Tuesday, March 20, 2018

Wednesday, March 21. 2018

Today's schedule is B-A-D-C-Flex

B Block 9:00 – 10:00
AG 10:05 – 10:15
A Block 10:20 – 11:20
Lunch 11:20 – 12:00
D Block 12:05 – 1:05
C Block 1:10 – 2:10
Personalized Learning 2:10 – 3:15

B Block Introduction to Law 10 - Today we'll look at the parties to an offense...from the Halton District School Board in Ontario:

The Perpetrator: is the person who actually commits the criminal offence. When more than one person is directly involved in committing a crime, they are called co-perpetrators. In every case, the person actually has to be present at the scene of the offence to be identified as either a perpetrator of co-perpetrator. A person who commits an offence, aids a person to commit an offence, or abets a person in committing an offence is defined as a party to an offence under section 21 of the Criminal Code.

Aiding and Abetting: Aiding means helping a perpetrator commit a crime. To aid the perpetrator, one does not have to be present when the offence is committed. Abet means to encourage without actually providing physical assistance. Two things must be proved before an accused can be convicted of being a party by aiding or abetting. The first is that the accused had knowledge that the other intended to commit an offence. The second is that the accused aided or abetted the other. Mere presence at the scene is not conclusive evidence of aiding or abetting. Under section 21(2), a person who plans an offence is just as guilty as a person who actually commits the offence. However, a person is not guilty if his/her action is not intended to assist in the commission of an offence.

Counselling: The separate offence of counselling, (s. 22), is similar to abetting but is much broader in scope. Counselling includes the acts of advising, recommending, persuading or recruiting another person to commit an offence ("procuring, soliciting or inciting"). A person who counsels does not have to be present at the scene of the crime.

Accessories After the Fact: The Criminal Code provides a penalty for a person who is an accessory after the fact as outlined in section 23. Knowingly assisting a person who has committed a crime to escape capture includes providing food, clothing, or shelter to the offender. One exception to his law is the favoured relationship between a legally married couple. A man or woman cannot be held responsible for assisting in the escape of a spouse and someone escaping with a spouse. An accessory after the fact is one who receives, comforts or assists any one who has been a party to an offence in order to enable him/her to escape, knowing him/her to be a party thereto. There are three constituent elements of the offence of being an accessory after the fact: knowledge that a crime has been committed; an intent to assist the criminal to escape; and an act or omission intended to aid a criminal.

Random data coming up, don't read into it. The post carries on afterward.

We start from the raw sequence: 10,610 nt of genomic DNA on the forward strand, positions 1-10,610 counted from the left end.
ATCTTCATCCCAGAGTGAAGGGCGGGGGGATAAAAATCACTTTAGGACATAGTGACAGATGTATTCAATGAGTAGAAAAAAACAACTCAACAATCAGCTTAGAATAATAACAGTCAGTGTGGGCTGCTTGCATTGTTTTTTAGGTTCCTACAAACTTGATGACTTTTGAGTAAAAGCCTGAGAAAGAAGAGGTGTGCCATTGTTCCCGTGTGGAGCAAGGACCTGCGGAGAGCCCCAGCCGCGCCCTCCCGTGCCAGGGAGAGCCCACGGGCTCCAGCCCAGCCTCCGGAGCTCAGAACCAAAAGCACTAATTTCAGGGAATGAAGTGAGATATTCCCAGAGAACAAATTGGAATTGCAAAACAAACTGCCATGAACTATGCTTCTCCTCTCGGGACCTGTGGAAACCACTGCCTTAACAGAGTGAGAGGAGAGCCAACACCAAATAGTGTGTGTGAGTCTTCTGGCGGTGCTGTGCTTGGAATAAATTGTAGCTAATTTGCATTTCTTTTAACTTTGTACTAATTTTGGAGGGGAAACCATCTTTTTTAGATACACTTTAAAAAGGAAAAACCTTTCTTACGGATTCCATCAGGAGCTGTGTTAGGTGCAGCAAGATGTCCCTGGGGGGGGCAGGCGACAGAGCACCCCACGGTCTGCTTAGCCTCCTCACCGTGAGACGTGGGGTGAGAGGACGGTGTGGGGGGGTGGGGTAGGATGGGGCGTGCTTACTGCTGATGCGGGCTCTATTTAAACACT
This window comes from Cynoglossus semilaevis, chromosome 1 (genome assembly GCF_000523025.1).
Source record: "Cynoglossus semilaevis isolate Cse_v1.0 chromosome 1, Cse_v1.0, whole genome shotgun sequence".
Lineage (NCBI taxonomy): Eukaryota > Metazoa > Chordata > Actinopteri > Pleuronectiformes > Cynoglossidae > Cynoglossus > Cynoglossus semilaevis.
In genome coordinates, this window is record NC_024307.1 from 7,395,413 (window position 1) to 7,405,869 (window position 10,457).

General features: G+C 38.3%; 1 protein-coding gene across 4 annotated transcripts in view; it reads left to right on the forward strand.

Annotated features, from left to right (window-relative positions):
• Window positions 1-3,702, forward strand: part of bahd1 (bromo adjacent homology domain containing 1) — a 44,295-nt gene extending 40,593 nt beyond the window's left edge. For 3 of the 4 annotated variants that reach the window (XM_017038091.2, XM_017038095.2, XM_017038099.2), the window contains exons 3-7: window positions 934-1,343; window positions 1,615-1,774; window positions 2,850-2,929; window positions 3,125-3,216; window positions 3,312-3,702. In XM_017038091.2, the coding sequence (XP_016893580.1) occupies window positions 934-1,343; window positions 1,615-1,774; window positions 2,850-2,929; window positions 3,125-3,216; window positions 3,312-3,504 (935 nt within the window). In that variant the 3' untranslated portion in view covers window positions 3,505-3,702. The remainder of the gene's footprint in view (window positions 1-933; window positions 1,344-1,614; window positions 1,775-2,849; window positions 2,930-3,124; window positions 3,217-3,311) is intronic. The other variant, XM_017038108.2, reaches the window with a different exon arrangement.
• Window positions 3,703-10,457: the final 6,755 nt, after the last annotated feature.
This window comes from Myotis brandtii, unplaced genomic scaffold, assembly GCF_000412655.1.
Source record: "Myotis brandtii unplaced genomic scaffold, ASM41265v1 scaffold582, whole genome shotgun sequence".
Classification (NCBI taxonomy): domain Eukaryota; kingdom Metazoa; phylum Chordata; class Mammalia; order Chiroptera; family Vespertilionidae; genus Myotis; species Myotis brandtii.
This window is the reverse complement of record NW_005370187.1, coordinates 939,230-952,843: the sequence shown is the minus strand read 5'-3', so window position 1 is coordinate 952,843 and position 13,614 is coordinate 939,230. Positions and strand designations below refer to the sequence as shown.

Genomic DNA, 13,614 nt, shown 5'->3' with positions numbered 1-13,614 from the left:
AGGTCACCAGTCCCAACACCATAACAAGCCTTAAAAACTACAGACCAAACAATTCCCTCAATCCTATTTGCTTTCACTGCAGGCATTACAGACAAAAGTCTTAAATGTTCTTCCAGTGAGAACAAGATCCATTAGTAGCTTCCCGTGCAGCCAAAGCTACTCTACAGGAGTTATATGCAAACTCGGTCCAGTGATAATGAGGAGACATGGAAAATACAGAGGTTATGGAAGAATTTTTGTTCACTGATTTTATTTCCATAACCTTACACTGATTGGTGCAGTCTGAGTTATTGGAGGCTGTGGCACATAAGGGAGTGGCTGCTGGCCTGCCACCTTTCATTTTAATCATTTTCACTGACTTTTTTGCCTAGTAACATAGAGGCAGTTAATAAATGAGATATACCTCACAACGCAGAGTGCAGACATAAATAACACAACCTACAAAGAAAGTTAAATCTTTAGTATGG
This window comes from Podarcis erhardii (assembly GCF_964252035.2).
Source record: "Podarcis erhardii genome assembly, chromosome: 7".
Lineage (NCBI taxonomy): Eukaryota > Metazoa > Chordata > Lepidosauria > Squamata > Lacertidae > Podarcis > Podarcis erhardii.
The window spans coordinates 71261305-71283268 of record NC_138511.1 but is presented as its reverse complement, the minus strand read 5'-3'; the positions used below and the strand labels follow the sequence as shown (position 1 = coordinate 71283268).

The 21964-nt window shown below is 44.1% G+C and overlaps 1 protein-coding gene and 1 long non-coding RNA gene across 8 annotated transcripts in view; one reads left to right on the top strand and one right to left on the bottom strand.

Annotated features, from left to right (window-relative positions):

The effect of being a party is that you are guilty of committing an offence – you can be a robber in any of the ways set out. It is not a separate offence. You criminal record will reflect that you were guilty of robbery, not abetting robbery.

After a bit we'll watch a Law & Order episode from season 10 called Loco Parentis. From tv.com...After sanitation workers find a teenage boy's body, the investigation leads to a school bully who displays an avid interest in martial-arts weapons, and whose father bought the murder weapon. The killer's father is found to have helped foster his son's violent behavior, so the DA's office charges him with murder on account of depraved indifference.

The legal definition of In Loco Parentis is: A person who, though not the natural parent, has acted as a parent to a child and may thus be liable to legal obligations as if he/she were a natural parent.

A Block Law 12 - We had an excellent conversation on corporal punishment yesterday; thank you for that. Today in Law we'll finish up the violent crimes section of this unit. First we'll review assault and sexual assault. We'll discuss consent, age of consent and then look at the Tackling Violent Crime Act (2008).  Next we'll review robbery and I'll have you work on questions 2, 3 and 4 on page 231  along with a "Key Components of Criminal Code Offenses" worksheet that I'll hand out today (the worksheet is a partnered activity). Tomorrow we'll look at property crime in Canada.